I then had a deposition with a lawyer from NYSE in early 2000. During a one day interview, he went over all of the details of the accounts that were held at Schwab and all of the trades that occurred in detail. He also looked at all of the reports that I had issued as an analyst during this time to compare to the trading in my account to the issuance of research reports. I then heard nothing more from the NYSE for three years.
Sutro concluded as did I that this issue was behind us. Three years later in mid-2003, I heard from NYSE to my shock that they were re-opening the case. Why after three years was the case being re-opened? In talking to the lawyers at NYSE, I came to understand that this was the result of Elliott Spitzer’s attack on Wall Street research. Remember the famous case of Henry Blodgett who recommended stocks of investment banking clients to clients that he thought were actually sales.
NYSE enforcement was under pressure because this unethical practice had been brought to light by Spitzer and they had missed it. They were under pressure to show how tough they could be as enforcers. They reviewed their records and came up with my case which they decided to reopen it in order to show that they were aggressive enforcers.
They went over the same information that had been gathered in early 2000, but came up with an entirely different interpretation. They said that I effected stock transactions shortly before issuance of research reports which I had prepared and this was a violation of Exchange Rule 472.40(2) (iii). They also said that I failed to disclose that I held securities in stocks recommended in a research report. They said that I opened accounts at a member firm that concealed fact of my employment at another member firm; violated Exchange Rule 407(b). They recommended a censure and two and one-half year suspension.
Two Stock Trades at Question
The information on opening an account at another firm is something that I just discussed at length. This was not in dispute. However, NYSE focused on two stock trades that I made and explained the suspension largely on the basis of these two trades. I believe that they were clearly wrong in their conclusions. Let me discuss those trades in detail.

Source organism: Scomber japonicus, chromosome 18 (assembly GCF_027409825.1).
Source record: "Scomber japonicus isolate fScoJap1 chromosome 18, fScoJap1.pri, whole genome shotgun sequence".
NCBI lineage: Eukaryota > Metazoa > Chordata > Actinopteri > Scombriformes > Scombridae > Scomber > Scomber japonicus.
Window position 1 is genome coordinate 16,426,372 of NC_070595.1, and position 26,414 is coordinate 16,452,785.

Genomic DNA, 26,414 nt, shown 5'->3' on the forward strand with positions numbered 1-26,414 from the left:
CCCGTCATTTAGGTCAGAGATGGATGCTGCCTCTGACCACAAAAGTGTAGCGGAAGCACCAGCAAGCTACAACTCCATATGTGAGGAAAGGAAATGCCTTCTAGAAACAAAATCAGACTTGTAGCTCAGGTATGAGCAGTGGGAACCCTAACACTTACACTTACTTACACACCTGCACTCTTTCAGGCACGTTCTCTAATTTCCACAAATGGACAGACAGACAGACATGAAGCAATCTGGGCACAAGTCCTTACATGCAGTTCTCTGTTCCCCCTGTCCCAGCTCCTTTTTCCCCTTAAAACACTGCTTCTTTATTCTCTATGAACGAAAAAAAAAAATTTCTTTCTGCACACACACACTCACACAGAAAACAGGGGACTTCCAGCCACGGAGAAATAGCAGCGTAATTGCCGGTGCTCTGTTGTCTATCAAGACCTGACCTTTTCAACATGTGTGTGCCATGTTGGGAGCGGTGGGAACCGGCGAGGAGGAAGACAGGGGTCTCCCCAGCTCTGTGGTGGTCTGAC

The first trade was in Stericycle, a medical waste disposal company. I had been following the company for some time with a neutral rating. In my reports, I noted that the Company wanted to buy the medical waste disposal business of Waste Management and if they were successful, I would immediately go to a strong buy.
This acquisition was announced on April 14, 2009 after the close at 4 PM EST. Because it was 1 PM in Los Angeles I held a conference call with Sutro’s traders and the salesforce and told them I was going to a strong buy on the stock. It was the practice of Sutro to initiate new ideas with a conference call in this manner. The traders and sales force would then go out to the clients with the idea. After this, the analyst would follow-up by publishing a note on First Call (an electronic distribution network) and this was done on April 15 This was then followed up by a written research report on April 16. On April 16, I bought 2500 shares of the stock at a price of $12. This was accepted practice at Sutro for research analysts buying stocks that they recommended. There was no requirement to wait for a period of time to buy the stock. The analyst was allowed to buy the stock at the same time as other Sutro employees and clients
The NYSE judged my conduct on standards that were different from those that were accepted practices at Sutro. By today’s standards, the Sutro practices seem very loose but they were common at the time. This is why Sutro did not view this trade as a breach of conduct and kept me as an analyst. The NYSE also said that I did not disclose that I owned Stericycle in my written report. However, none of the analysts at Sutro were required at the time to do so. This was also standard operating procedure.